Why are you learning tele?

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Harvey Harvey
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Why are you learning tele?

Or why did you pursue in back when you started?

I came at it from a different angle, than some alpine skiers who have tried freeheel. I started nordic skiing at age 30 at Garnet HIll, and got into lift-served tele at Gore when I was 40.  Initially the reason was that I want to ski as much as I could and Gore had snow when there was none in the woods.  Also I thought the downhill skillz could help me in the BC.

TheHof's thread got me thinking... why are some of these alpine guys trying tele?  I guess I am also interested in why you continue if you do, but mostly why did you start?

I have my own theories, but I want to hear it from the source.
"If it's my mountain, I'm installing a fixed grip and telling the lifties to stuff the beginners into chairs as aggressively as they have to to keep it going full speed." —Brownski
Marcski Marcski
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Harvey Harvey
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LOL yea Marcski you are the one guy I have talked to about this.
"If it's my mountain, I'm installing a fixed grip and telling the lifties to stuff the beginners into chairs as aggressively as they have to to keep it going full speed." —Brownski
witch hobble witch hobble
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Re: Why are you learning tele?

In the mid 90s, as snowboarding was really starting to take off, and some of my buddies were getting REALLY good, I worked in a ski shop that had some Rossi telemark demo gear that nobody besides the employees were ever using.  I had never truly given up skiing like my more hardcore friends, and had had a couple of snowboarding injuries. I started taking out the tele demo gear (leather boots with the Rossi logo but obviously made by Scarpa or Asolo or someone, 412 cable bindings, some straight noodle ski I can’t recall) mostly just to goof on my hardcore snowboard buddies.  But I enjoyed it, the soft boots, the new skill, the independent leg action, and the challenge it brought to familiar terrain that I could Alpine or Snowboard down blindfolded.  I was intrigued by the idea of getting off the grid and out into the woods too.  So after the shop abandoned the tele demo at the end of the year, I bought a pair of the used boots and bindings, and slapped them on some old soft slalom ski of my little sister’s.  Used them for a bunch of years, but still identified mostly as a snowboarder and had to take Alpine back up for my first patrol gig.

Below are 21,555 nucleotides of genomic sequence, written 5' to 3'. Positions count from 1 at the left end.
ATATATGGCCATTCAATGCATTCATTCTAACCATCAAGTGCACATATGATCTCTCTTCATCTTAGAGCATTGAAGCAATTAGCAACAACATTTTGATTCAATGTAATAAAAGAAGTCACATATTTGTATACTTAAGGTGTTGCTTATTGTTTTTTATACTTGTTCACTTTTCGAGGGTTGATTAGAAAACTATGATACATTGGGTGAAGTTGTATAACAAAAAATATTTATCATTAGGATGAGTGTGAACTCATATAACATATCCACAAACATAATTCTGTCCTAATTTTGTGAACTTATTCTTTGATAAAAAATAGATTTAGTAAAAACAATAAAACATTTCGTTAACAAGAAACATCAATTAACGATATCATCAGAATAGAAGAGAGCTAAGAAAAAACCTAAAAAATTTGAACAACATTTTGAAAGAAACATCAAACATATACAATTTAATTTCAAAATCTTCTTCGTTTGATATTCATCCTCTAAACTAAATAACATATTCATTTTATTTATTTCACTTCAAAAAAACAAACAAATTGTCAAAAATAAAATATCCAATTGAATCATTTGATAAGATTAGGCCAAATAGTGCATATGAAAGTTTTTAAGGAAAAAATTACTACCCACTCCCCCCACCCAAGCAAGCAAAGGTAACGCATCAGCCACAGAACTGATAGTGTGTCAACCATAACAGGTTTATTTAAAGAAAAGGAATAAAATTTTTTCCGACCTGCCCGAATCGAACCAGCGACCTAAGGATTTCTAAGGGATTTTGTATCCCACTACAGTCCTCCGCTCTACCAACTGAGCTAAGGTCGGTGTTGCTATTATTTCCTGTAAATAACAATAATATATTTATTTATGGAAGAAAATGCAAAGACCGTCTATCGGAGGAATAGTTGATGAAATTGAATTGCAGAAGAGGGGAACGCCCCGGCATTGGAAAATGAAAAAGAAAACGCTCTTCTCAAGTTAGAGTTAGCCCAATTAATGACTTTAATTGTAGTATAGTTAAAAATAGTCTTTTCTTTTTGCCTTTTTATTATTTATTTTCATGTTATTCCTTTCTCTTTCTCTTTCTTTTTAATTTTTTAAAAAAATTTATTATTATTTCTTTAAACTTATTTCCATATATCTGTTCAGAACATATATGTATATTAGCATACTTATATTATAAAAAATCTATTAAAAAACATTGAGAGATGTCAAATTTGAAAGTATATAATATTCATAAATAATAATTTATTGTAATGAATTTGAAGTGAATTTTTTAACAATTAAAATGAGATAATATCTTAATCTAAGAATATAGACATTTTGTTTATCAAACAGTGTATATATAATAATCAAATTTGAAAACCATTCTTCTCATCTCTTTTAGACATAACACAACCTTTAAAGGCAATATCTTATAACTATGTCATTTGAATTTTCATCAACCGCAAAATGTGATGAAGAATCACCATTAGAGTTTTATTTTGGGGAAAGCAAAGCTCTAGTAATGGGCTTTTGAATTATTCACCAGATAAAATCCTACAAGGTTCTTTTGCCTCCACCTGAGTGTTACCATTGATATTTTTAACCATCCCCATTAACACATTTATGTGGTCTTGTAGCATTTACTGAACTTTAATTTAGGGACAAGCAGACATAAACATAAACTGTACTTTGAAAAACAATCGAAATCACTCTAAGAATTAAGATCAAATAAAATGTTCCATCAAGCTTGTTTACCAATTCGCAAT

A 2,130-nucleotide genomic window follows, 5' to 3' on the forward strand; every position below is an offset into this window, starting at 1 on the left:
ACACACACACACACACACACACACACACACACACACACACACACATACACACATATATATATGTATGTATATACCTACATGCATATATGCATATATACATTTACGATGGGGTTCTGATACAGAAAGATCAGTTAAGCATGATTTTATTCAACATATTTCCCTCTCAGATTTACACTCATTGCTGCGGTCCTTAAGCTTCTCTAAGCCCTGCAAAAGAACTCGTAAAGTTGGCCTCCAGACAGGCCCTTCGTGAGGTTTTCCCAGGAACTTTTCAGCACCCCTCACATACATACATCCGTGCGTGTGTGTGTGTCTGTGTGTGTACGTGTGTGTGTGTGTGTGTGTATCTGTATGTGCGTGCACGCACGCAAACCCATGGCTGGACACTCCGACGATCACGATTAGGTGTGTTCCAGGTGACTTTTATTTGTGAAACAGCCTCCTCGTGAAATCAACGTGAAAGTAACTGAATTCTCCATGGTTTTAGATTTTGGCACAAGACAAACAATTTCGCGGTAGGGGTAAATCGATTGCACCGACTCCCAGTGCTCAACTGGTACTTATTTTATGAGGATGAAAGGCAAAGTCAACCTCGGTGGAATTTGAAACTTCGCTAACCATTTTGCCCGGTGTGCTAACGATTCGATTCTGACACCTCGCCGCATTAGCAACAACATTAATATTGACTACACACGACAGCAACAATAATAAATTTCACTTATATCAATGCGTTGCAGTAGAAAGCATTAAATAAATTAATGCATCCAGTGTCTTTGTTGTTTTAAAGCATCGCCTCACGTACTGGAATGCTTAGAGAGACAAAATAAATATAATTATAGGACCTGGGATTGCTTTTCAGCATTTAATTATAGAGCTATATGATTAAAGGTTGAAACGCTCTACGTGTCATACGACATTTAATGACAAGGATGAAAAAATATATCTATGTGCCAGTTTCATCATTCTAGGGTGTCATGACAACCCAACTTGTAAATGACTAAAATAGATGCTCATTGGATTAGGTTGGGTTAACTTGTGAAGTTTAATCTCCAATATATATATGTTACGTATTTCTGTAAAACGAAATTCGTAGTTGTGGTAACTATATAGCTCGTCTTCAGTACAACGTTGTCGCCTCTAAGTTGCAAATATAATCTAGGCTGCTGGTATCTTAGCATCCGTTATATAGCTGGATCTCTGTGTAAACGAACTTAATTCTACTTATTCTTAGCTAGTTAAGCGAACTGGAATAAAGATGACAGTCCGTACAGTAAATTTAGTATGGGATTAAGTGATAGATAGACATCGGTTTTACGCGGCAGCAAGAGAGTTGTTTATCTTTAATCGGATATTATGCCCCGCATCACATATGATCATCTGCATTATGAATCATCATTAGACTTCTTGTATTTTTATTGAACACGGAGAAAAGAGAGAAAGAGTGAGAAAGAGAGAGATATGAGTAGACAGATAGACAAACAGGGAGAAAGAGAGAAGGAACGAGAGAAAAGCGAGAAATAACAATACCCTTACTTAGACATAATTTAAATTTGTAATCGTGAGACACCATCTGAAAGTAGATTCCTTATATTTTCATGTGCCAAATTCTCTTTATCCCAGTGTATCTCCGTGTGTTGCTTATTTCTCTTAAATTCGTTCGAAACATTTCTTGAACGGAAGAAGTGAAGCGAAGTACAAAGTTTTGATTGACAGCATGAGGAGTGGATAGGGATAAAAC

Flash forward a few years to Gore, where there was an established, entrenched freeheel culture on the patrol, some new plastic boots, skis with sidecut and starting to get wider, glades and wooded terrain everywhere, and fun terrain just to rip around on.  Boom!


JTG4eva! JTG4eva!
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Re: Why are you learning tele?

I’m pretty sure I will never be a tele-guy.  Of course, having taken up AT on the wrong side of 45 who knows.....

Yeah, I see the tele turns from the lift.  They look cool, but also like a lot of work.  I also see the tele-guys, who mostly all seem like they must have interesting life stories, and (again, having moved away from the bounds of the resort the last few years) admire their free spirited, outside the mainstream alpine spirit.  Having interest in all things skiing, and expanding my horizons recently (my own liberating epiphanies), I notice it, I’m curious to a degree about it, but I’m not inspired to actually try tele.